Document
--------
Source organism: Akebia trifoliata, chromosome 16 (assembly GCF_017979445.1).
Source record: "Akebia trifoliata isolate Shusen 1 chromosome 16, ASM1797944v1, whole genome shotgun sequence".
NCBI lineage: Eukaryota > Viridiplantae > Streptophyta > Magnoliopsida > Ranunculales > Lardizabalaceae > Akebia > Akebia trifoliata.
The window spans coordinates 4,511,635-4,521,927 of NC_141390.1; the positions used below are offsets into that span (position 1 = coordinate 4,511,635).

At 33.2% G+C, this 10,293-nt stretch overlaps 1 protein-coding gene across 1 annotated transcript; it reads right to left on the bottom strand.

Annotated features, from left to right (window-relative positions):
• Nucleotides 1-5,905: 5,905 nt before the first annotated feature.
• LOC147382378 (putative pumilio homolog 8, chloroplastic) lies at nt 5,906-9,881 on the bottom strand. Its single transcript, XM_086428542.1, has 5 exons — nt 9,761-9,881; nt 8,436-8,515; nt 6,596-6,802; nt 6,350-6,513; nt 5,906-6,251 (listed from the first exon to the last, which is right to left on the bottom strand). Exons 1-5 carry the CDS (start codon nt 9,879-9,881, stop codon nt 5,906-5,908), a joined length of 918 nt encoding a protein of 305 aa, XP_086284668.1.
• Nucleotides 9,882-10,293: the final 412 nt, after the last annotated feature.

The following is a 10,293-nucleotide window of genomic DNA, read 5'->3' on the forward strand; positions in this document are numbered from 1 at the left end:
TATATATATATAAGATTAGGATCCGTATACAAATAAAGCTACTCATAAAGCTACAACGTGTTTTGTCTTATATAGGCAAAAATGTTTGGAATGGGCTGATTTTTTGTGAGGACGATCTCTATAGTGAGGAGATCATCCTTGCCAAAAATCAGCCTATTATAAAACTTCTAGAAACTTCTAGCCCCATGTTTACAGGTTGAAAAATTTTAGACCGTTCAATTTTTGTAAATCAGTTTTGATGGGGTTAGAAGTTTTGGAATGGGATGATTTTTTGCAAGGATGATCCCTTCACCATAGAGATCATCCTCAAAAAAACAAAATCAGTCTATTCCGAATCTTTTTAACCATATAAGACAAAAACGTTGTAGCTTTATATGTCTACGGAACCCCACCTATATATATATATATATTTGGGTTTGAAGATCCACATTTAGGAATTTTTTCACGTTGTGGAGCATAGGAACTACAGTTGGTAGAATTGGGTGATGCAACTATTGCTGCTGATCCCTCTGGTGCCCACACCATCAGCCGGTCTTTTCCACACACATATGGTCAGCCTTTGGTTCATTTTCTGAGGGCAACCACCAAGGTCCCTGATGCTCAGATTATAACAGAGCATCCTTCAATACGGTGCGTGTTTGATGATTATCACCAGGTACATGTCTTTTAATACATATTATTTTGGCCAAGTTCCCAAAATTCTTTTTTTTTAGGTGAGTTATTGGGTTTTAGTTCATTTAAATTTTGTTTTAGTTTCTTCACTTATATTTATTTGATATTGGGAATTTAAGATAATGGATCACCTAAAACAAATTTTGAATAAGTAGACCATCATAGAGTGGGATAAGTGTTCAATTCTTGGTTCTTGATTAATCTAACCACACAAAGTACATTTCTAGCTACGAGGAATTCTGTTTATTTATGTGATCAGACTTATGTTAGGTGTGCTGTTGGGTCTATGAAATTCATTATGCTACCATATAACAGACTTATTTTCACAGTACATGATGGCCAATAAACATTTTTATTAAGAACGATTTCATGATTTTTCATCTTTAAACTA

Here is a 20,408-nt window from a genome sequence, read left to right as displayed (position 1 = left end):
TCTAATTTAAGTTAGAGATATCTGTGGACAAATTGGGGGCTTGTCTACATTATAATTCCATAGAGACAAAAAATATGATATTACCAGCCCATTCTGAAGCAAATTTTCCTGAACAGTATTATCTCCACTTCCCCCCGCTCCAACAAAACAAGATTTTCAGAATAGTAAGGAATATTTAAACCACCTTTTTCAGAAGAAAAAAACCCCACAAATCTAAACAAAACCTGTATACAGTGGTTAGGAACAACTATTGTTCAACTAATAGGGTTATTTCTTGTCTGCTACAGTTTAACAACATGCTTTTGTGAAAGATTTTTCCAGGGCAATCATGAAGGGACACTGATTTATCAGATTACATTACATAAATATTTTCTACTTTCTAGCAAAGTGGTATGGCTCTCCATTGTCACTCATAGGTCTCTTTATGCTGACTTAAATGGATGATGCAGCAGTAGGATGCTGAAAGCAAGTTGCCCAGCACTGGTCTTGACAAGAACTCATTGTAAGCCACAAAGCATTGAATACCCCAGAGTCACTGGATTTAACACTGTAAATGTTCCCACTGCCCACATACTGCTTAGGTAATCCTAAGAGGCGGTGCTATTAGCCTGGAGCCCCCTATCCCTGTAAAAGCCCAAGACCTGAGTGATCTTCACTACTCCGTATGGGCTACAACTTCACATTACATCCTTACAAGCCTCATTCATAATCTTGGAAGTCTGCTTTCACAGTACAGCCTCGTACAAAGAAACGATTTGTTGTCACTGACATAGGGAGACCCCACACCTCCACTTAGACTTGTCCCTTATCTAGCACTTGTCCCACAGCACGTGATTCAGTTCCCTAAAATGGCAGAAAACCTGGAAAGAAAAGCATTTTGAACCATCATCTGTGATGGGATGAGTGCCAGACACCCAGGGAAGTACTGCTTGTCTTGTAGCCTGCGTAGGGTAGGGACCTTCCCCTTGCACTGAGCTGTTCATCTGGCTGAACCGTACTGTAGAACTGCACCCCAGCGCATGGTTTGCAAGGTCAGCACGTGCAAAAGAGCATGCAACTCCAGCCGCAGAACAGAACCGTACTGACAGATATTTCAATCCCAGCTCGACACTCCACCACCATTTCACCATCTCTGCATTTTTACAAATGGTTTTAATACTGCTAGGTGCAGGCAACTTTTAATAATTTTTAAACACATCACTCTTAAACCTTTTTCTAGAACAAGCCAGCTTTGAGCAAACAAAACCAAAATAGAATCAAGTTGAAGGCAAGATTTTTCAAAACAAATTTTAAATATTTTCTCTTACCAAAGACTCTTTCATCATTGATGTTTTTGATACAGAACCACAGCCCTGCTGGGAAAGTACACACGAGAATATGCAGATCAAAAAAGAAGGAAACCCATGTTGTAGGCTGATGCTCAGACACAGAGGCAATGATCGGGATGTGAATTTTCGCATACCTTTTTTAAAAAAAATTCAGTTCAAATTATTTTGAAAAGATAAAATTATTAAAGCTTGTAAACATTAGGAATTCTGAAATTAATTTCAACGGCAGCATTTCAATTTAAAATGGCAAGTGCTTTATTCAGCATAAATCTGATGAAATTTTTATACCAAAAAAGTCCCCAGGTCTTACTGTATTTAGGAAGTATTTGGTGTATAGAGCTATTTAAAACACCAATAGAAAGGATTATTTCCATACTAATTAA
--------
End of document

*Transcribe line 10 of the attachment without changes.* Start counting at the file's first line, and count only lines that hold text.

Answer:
The following is a 10,293-nucleotide window of genomic DNA, read 5'->3' on the forward strand; positions in this document are numbered from 1 at the left end: